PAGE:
At last month’s virtual G20 summit, the Chinese leader, Xi Jinping called for a “global mechanism” that would use QR codes to issue ‘health certificates’ to revive international travel. It wouldn’t be in the realms of fantasy to imagine a world where a music gig, football match or wedding would require a scan of a small credit-card-sized QR code at the entrance, confirming the individual’s vaccination status.
But the idea that the 2D code is only now making an impact is wrong. Data matrix codes have been powering industry for decades and look to be even more important in a post-Covid world, as Lee explains: “I imagine that most people don’t know that when you buy a piece of steak from the butchers or perhaps some milk from the supermarket, the 2D code can trace that ‘product’ back to its origin, giving the supplier the name of the farm, the location and the exact animal the product came from. It’s this ability to confirm the origins of items that makes the 2D so powerful in industry. If you pair a data matrix code with radio frequency identification (RFID) you then have the ability to place an item in your factory in real time; high value items in particular are of special significance to know exactly where they are in an operation.”
From Lee’s vast experience and knowledge in the field, there is one example that truly displays the code’s ability to transform the everyday. Lee said: “In clinical settings, the use of data matrix codes is essential. From the moment a patient walks into a hospital for a given period of time, the chances are that they’ll be given a wristband with a 2D code on it. This allows doctors and nurses to align exact medication with that individual, creating a permanent record and removing the potential for accidental drug administration.”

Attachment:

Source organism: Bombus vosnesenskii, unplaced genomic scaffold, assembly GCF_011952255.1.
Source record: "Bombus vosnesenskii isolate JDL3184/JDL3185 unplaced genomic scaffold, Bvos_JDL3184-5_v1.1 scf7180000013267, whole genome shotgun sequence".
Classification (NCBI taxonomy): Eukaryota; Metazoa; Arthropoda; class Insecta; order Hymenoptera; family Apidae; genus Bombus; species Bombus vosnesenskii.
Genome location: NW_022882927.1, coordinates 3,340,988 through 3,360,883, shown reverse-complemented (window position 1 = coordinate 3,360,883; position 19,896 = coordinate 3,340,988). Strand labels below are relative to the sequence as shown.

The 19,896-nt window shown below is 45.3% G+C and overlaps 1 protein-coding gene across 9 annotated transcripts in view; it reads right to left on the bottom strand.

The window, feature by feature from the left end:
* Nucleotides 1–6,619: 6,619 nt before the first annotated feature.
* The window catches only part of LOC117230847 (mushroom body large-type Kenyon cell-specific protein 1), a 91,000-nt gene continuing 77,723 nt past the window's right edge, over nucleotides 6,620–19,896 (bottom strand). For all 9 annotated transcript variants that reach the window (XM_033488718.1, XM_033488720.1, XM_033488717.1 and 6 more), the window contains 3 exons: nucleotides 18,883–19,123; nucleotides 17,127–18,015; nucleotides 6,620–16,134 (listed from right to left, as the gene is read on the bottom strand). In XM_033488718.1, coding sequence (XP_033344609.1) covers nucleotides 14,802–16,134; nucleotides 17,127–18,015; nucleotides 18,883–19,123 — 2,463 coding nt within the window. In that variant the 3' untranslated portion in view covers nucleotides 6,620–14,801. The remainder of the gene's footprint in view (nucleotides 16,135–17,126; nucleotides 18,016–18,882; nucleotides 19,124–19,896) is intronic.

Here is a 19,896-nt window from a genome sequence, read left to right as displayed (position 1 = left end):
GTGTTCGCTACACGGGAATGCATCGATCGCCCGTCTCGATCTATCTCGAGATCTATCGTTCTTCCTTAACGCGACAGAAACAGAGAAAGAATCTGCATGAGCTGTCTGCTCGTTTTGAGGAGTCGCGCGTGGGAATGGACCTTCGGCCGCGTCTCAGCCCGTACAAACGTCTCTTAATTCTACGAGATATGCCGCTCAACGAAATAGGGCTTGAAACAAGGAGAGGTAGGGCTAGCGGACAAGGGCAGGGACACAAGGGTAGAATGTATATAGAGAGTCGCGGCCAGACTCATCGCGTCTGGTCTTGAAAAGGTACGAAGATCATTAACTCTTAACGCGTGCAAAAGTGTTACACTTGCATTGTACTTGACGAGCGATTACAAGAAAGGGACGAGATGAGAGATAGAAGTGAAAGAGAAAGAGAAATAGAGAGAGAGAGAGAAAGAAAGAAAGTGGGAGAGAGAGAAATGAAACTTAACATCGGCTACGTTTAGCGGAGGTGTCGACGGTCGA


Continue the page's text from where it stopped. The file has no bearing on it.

Lee remembers a project that focused on baby milk in neonatal wards. Unfortunately, misidentification can lead to new mums feeding the wrong baby or their expressed milk going to another baby, leading to a higher risk of infectious disease being transmitted.
“For a very long time, breast milk was logged and managed manually with hand-written lists and labels. While other standards for blood and other fluids advanced, breast milk lagged behind. What we saw in the wards were misfeeds in neonatal units. The baby’s mum would write her name, or the baby's name, on the bottle and the time or date she expressed the milk. When the nurse came to feed the baby, she took the milk out of the fridge and fed the baby, but at the same time made loads of notes. The errors arose in terms of illegible writing, poorly catalogued milk and other human-derived errors.
“What we introduced was a system of data matrix codes that the nurses could print – one for mum and then ones for the bottles of expressed milk. Using Siemens scanners, the whole process eradicated misfeeds and also gave them a complete breakdown of feeding times and schedules. It made life safer for new mums and their new arrivals.”
Over the last 40 years, barcodes have proved their absolute relevance in countless scenarios, from engineering, manufacturing, and medical scenarios. Now in 2021, their relevance is greater than ever before giving people peace of mind that groups are safe and vaccinated when encountering others. Our need for transparency, accountability and provenance of people, products and processes will never change. Right at the heart of that need lies the bar code, and it’s thanks to experts like Lee that the most relevant of application of the technology is found and exploited, billions of times a day.